Kentucky Pediatric Research Institute
Taylor of Berea is interested in research and how it can help kids who have gastroenterology problems as she does.
The newly created Kentucky Pediatric Research Institute targets the eradication of childhood diseases by leveraging the strengths of the University of Kentucky and our medical specialists. The new Institute will eventually have six research cores, all requiring endowments and chairs. Each chair endowment costs $2 million. Interest income from endowed chairs provides annual funding in perpetuity to support the work of outstanding teachers, researchers and physicians. Some research-related endowed chair gifts have been matched dollar-for-dollar by The Commonwealth of Kentucky Research Challenge Trust Fund (RCTF). Please consider joining us in our efforts to eradicate childhood diseases through financial support of the Kentucky Pediatric Research Institute.
Kentucky Pediatric Research Institute Cores
Diabetes and Obesity
Several statistics for diabetes are daunting for Kentuckians:
- The risk of death for a person with diabetes is about twice that of a person the same age without the disease.
- The incidence of adult-type diabetes in children in Kentucky has increased in recent years.
- Diabetes is the fifth leading cause of death in Kentucky.
- Health care costs related to diabetes annually exceed two billion dollars in our state.
The Barnstable-Brown endowed chair in the Kentucky Pediatric Research Institute led directly to a nationally renowned basic research program. The Diabetes Research Core annually brings in research funding from the National Institutes of Health that is more than five-fold the original endowment.
Researchers in molecular pediatrics work to diagnose childhood diseases at the genetic level. Researchers are able to use the information about the genetic cause to develop treatments. The potential exists for prevention or cure of currently untreatable diseases.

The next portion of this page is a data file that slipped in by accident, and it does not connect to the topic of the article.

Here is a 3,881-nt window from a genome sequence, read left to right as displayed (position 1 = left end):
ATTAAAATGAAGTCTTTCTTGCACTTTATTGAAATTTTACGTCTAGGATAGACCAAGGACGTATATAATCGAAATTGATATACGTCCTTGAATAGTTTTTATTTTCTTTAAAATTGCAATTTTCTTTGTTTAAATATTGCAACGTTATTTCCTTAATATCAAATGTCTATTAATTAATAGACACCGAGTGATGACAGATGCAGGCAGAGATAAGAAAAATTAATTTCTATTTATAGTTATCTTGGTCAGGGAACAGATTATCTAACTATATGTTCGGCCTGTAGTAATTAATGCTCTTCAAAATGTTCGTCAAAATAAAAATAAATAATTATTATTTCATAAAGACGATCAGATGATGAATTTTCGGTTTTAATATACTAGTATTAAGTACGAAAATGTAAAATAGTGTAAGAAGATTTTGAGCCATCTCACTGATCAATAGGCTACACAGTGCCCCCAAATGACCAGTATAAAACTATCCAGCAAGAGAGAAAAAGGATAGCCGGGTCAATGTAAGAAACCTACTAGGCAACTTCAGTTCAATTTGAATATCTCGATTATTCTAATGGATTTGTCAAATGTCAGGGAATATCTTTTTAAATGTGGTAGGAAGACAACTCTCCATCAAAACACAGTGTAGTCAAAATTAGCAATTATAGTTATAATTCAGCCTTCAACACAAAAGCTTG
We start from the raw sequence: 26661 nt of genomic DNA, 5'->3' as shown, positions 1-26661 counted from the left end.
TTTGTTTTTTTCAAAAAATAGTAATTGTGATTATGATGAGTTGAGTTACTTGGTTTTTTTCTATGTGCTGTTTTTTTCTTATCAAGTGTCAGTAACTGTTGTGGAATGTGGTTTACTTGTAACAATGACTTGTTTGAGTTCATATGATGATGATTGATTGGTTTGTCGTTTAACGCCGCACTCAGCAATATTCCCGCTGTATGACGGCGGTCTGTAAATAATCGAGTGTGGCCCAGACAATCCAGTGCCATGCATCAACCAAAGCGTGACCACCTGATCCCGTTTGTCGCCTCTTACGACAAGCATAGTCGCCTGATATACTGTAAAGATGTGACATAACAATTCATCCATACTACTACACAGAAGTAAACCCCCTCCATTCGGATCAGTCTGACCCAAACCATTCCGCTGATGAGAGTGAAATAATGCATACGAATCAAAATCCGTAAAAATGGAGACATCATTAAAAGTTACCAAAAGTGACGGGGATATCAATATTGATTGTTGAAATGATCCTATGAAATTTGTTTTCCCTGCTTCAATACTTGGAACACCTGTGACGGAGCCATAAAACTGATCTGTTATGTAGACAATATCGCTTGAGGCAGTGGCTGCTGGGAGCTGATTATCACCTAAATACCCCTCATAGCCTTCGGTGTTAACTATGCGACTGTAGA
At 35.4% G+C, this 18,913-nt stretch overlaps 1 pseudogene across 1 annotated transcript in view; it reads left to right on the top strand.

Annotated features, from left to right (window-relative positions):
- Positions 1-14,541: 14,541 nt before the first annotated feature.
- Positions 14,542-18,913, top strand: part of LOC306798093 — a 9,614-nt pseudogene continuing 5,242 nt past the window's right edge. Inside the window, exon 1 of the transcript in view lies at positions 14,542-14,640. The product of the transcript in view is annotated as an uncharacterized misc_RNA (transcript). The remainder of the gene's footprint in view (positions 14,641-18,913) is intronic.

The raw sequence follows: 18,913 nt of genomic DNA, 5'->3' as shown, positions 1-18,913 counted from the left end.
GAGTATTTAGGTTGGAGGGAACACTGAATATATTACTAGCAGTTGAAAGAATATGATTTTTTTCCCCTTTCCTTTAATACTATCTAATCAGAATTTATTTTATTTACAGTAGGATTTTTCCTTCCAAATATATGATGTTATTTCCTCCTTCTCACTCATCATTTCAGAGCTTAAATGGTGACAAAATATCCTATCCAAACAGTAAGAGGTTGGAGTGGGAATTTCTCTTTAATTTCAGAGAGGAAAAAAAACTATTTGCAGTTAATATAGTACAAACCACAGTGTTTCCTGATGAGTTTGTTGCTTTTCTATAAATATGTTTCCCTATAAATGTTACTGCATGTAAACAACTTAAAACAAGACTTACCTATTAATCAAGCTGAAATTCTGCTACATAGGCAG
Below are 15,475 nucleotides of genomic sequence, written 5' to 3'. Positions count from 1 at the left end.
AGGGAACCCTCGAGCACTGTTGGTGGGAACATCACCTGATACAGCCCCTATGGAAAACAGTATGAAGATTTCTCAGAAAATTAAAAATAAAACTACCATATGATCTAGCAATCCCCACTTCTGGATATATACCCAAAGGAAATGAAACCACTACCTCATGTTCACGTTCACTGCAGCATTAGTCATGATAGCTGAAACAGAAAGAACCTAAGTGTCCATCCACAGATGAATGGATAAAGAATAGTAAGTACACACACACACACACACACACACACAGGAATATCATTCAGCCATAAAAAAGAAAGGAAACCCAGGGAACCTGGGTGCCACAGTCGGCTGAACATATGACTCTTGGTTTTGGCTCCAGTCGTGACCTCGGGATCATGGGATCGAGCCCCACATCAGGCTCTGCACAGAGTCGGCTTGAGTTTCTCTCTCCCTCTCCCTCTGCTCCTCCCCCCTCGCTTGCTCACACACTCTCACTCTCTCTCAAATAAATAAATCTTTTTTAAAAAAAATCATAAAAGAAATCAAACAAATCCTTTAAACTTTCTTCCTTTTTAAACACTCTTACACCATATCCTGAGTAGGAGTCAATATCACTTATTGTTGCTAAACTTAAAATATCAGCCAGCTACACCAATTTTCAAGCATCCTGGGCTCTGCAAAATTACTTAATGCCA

Blair of Winchester and Rachel of Versailles understand the need for research and the importance of finding cures for pediatric diseases.
Pediatric Health Policy
An effective children's hospital must focus as much on the prevention of illness and injury as on the treatment of sick and injured children. Scholarship in health policy decisions and coordination with government and private funding sources is needed to maximize the benefit for the health and safety of children.
Pediatric Inflammatory Biology
Inflammation caused or made worse by an over-exuberant response of the white cells is central to many devastating pediatric problems including arthritis, allergies, nephritis (kidney inflammation), gastroenteritis (intestinal inflammation), hepatitis (liver inflammation), carditis (heart inflammation) and allergic forms of pneumonia. Laboratory and clinical research to improve our understanding of white cells are keys to the prevention and treatment of these and other pediatric disorders.
Taylor served as Kentucky's representative on the Champions Across America tour for Children's Miracle Network. She and her family encourage and inspire others to support children's hospitals.
Pediatric Clinical Research
The effort to improve the quality of care for children requires both a careful recording of outcomes and an honest questioning of the treatment approaches currently assumed to be the best. Data from population and clinical studies of Kentucky children will help us understand why the rates for the youth of Kentucky are disproportionately high in childhood obesity, youth smoking, drug-sampling behaviors, low immunization rates and accident-prone behaviors. Other less apparent factors may put the children of Kentucky at risk for early death, disease or disability. These factors will not be identified without research.
Approximately 150 Kentucky kids are diagnosed with cancer each year. Kentucky children have a greater proportion of new solid malignancy cancer cases than anywhere else in the United States. Our Children's Cancer Center is one of the larger and more successful treatment centers in the United States. Our physicians work closely with the National Institutes of Health and the national Children's Oncology Group to develop new treatments.
Other Pediatric Priority Programs
Adolescent medicine, autism care and research, youth suicide prevention, developmental disorders and care for children with chronic disabilities are among the other highly valued programs at the University of Kentucky and the Kentucky Children's Hospital. Optimal service to the community is constrained by limited financial resources. Development of new programs for patient care and research programs will require additional sources of support.